Declaring Jesus as your Lord means you obey him. The disciples, such as Paul, had no trouble calling themselves slaves of Christ. That's a more honest translation than the traditional "servant," because they were not hired but their lives were bought by his spilled blood. As are we.

Another Eastern custom might explain this. If someone saved your life, you were beholden to them for the rest of your life. Jesus saved us from the consequences of our sins. If he hadn't we would have continued to spiral away from God, the source of all goodness, becoming less and less creatures made to reflect God's image and more and more creatures wrapped up in ourselves, our injuries and our slights and our desires and our envies and our resentments and our prejudices and our rages, devolving into hellish, infinitely small and dense spiritual black holes, taking in everything, giving back nothing, not even light.

That's what he saved us from. But if we let Jesus in, we must become larger souls in order to accommodate his fullness. We become nodes of God's light and love, reflecting and transmitting more and more of his grace to others. Because he saves us and transforms us, we are his and he is our Lord.

But Lord meant something else to the Jews. To avoid violating the commandment of misusing God's name, they didn't even pronounce the divine name when it came up in scripture, saying instead Adonai or Lord in Hebrew. So calling Jesus Lord is also confessing his divinity. He is not just a good man or a prophet or a teacher whom God adopted and adapted for his own purpose. He is God, entering into his own creation as a creature, to do what we should do but that only he can do. He is the king walking among his people incognito, the prince become a pauper, the ultimate undercover boss. Which means when we are dealing with Jesus, we are dealing with God himself, not some middle manager, or representative, or lackey. It means that we were redeemed not by some lesser person ordered or asked to sacrifice himself for us but by God himself taking on the consequences of our sins out of his love for us. It means when we look at Jesus, we are seeing God Incarnate. We are seeing God's nature in action and hearing God's judgment and God's wisdom and experiencing God's mercy and God's power and God's self-sacrificial love.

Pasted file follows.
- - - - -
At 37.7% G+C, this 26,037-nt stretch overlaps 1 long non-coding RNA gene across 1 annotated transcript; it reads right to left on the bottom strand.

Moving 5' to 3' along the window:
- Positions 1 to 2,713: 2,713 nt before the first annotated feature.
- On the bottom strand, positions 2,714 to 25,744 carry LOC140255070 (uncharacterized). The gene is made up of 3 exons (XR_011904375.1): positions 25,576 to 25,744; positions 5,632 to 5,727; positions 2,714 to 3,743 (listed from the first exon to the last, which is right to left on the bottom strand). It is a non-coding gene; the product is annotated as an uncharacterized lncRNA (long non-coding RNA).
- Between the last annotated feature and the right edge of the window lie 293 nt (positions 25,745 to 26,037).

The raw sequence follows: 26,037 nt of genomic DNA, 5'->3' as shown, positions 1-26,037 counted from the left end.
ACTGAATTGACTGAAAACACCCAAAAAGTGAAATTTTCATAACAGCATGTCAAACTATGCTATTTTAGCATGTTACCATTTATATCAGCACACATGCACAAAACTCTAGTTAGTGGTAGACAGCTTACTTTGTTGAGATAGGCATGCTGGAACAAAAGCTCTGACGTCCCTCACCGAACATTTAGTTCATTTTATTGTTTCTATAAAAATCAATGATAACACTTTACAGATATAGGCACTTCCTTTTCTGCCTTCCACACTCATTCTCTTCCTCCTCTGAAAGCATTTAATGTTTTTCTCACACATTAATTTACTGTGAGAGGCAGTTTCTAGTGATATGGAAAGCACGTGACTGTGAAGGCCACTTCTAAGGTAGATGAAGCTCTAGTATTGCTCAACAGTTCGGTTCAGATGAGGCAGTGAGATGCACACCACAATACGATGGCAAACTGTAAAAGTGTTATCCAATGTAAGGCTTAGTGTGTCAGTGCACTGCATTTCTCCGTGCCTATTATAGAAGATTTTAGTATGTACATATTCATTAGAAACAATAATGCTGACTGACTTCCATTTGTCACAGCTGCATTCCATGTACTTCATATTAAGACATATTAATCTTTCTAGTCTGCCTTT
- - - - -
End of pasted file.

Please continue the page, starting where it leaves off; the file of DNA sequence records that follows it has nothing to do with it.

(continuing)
"…and believe in your heart…" It's all very well to say something out loud but do you really believe it, deep down in your heart? The Greek word for "believe" means not merely lending credence to something but relying upon it, putting one's confidence in it. So this is not like telling your friend you believe him when he tells you he saw something weird, something that does not matter, something that will have no effect on your life.

This is like your child is eating something at the mall and chokes and collapses and some guy runs over and says he's an off duty EMT and he can't get the obstruction out of your child's mouth but he says he can do a tracheotomy with his pocket knife, he's done them before, but he needs your permission and you decide to believe him and say "yes." Biblical belief in God is not that he exists but that you trust him with your existence.